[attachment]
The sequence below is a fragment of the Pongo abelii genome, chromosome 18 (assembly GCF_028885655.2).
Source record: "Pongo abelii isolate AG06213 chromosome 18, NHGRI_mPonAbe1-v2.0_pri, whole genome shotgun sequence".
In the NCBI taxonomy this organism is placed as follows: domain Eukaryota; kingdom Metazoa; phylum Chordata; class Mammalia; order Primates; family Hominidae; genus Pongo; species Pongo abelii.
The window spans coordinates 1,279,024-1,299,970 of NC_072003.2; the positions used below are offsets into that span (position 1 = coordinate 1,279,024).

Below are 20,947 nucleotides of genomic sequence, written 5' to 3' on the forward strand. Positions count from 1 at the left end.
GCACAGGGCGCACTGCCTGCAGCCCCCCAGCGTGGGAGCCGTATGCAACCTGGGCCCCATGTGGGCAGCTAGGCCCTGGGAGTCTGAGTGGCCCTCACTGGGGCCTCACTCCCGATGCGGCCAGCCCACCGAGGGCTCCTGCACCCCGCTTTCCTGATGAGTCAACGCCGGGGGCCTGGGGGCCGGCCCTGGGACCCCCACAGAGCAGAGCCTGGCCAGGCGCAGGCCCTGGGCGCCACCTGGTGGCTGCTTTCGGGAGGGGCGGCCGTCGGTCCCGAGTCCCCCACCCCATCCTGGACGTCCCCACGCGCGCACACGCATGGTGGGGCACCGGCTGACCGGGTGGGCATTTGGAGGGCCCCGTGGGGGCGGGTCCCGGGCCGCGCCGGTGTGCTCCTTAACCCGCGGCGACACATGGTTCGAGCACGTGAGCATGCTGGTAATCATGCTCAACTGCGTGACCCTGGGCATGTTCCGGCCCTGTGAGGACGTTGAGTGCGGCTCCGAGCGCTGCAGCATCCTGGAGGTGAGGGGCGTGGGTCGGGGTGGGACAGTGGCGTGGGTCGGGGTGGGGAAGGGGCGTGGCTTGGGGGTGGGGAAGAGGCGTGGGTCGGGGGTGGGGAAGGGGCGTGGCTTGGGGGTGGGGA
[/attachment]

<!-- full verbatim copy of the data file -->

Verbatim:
The sequence below is a fragment of the Pongo abelii genome, chromosome 18 (assembly GCF_028885655.2).
Source record: "Pongo abelii isolate AG06213 chromosome 18, NHGRI_mPonAbe1-v2.0_pri, whole genome shotgun sequence".
In the NCBI taxonomy this organism is placed as follows: domain Eukaryota; kingdom Metazoa; phylum Chordata; class Mammalia; order Primates; family Hominidae; genus Pongo; species Pongo abelii.
The window spans coordinates 1,279,024-1,299,970 of NC_072003.2; the positions used below are offsets into that span (position 1 = coordinate 1,279,024).

Below are 20,947 nucleotides of genomic sequence, written 5' to 3' on the forward strand. Positions count from 1 at the left end.
GCACAGGGCGCACTGCCTGCAGCCCCCCAGCGTGGGAGCCGTATGCAACCTGGGCCCCATGTGGGCAGCTAGGCCCTGGGAGTCTGAGTGGCCCTCACTGGGGCCTCACTCCCGATGCGGCCAGCCCACCGAGGGCTCCTGCACCCCGCTTTCCTGATGAGTCAACGCCGGGGGCCTGGGGGCCGGCCCTGGGACCCCCACAGAGCAGAGCCTGGCCAGGCGCAGGCCCTGGGCGCCACCTGGTGGCTGCTTTCGGGAGGGGCGGCCGTCGGTCCCGAGTCCCCCACCCCATCCTGGACGTCCCCACGCGCGCACACGCATGGTGGGGCACCGGCTGACCGGGTGGGCATTTGGAGGGCCCCGTGGGGGCGGGTCCCGGGCCGCGCCGGTGTGCTCCTTAACCCGCGGCGACACATGGTTCGAGCACGTGAGCATGCTGGTAATCATGCTCAACTGCGTGACCCTGGGCATGTTCCGGCCCTGTGAGGACGTTGAGTGCGGCTCCGAGCGCTGCAGCATCCTGGAGGTGAGGGGCGTGGGTCGGGGTGGGACAGTGGCGTGGGTCGGGGTGGGGAAGGGGCGTGGCTTGGGGGTGGGGAAGAGGCGTGGGTCGGGGGTGGGGAAGGGGCGTGGCTTGGGGGTGGGGA